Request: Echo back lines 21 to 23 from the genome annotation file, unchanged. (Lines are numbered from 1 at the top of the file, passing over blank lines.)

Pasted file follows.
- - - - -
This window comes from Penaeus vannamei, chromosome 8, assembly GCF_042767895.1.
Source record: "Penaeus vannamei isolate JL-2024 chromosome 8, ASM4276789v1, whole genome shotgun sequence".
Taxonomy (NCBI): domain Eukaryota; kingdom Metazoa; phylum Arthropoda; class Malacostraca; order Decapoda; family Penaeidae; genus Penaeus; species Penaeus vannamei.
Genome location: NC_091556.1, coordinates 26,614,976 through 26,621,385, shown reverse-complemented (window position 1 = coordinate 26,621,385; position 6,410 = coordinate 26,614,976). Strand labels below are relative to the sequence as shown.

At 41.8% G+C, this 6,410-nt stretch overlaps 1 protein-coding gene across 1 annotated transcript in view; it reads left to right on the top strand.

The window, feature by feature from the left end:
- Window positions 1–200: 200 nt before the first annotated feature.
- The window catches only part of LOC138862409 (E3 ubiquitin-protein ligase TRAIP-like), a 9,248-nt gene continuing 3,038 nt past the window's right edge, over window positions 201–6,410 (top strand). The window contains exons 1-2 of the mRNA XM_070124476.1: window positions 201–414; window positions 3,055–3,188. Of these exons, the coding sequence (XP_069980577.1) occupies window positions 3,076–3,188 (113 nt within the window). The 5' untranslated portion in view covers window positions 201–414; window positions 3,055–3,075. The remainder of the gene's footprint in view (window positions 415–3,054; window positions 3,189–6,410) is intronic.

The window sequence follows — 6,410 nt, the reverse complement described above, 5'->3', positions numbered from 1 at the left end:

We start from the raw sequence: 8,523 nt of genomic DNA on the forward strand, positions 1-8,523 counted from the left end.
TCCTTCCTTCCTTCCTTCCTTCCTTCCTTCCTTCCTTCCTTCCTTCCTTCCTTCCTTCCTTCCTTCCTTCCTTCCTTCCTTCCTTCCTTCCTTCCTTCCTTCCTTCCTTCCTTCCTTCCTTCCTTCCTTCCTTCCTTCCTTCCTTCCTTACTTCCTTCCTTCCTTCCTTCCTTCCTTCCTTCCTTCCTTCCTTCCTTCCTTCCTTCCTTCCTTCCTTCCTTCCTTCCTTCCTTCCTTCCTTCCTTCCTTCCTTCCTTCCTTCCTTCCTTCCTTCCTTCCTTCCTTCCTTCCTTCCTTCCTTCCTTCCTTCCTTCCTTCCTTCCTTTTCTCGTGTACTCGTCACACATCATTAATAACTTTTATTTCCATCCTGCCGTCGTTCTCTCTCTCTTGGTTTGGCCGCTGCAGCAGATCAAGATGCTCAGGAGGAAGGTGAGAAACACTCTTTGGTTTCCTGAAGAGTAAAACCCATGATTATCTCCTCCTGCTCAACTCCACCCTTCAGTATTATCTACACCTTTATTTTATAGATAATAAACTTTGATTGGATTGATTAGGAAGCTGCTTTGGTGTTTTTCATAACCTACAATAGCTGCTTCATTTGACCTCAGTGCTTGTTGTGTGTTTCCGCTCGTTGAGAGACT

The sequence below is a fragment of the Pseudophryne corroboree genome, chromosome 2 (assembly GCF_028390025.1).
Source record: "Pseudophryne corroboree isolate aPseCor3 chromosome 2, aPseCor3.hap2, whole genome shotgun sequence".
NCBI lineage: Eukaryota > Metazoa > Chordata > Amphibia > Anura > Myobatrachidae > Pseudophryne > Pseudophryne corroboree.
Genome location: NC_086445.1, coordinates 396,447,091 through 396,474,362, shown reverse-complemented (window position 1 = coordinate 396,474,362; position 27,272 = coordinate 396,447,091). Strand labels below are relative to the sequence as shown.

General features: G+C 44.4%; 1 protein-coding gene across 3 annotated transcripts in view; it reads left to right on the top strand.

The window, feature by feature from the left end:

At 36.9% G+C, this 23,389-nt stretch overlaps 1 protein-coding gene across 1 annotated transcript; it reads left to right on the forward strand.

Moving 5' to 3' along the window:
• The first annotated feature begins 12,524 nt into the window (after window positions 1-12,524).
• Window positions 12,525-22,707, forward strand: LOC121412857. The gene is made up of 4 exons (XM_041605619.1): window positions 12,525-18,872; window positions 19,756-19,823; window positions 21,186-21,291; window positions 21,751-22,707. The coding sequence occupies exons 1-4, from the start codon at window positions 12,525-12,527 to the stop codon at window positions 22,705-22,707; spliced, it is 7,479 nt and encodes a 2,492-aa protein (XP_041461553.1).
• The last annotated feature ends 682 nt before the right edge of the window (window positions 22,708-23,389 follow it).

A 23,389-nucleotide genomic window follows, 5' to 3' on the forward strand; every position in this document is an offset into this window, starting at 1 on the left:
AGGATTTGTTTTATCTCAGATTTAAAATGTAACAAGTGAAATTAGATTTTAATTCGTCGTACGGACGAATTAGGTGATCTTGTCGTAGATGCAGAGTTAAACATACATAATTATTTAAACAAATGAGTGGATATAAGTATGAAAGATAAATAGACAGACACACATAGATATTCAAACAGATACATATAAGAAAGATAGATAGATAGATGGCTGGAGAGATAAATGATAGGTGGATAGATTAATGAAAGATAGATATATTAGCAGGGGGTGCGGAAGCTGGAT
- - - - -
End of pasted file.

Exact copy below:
• Window positions 12,525-22,707, forward strand: LOC121412857. The gene is made up of 4 exons (XM_041605619.1): window positions 12,525-18,872; window positions 19,756-19,823; window positions 21,186-21,291; window positions 21,751-22,707. The coding sequence occupies exons 1-4, from the start codon at window positions 12,525-12,527 to the stop codon at window positions 22,705-22,707; spliced, it is 7,479 nt and encodes a 2,492-aa protein (XP_041461553.1).
• The last annotated feature ends 682 nt before the right edge of the window (window positions 22,708-23,389 follow it).

A 23,389-nucleotide genomic window follows, 5' to 3' on the forward strand; every position in this document is an offset into this window, starting at 1 on the left: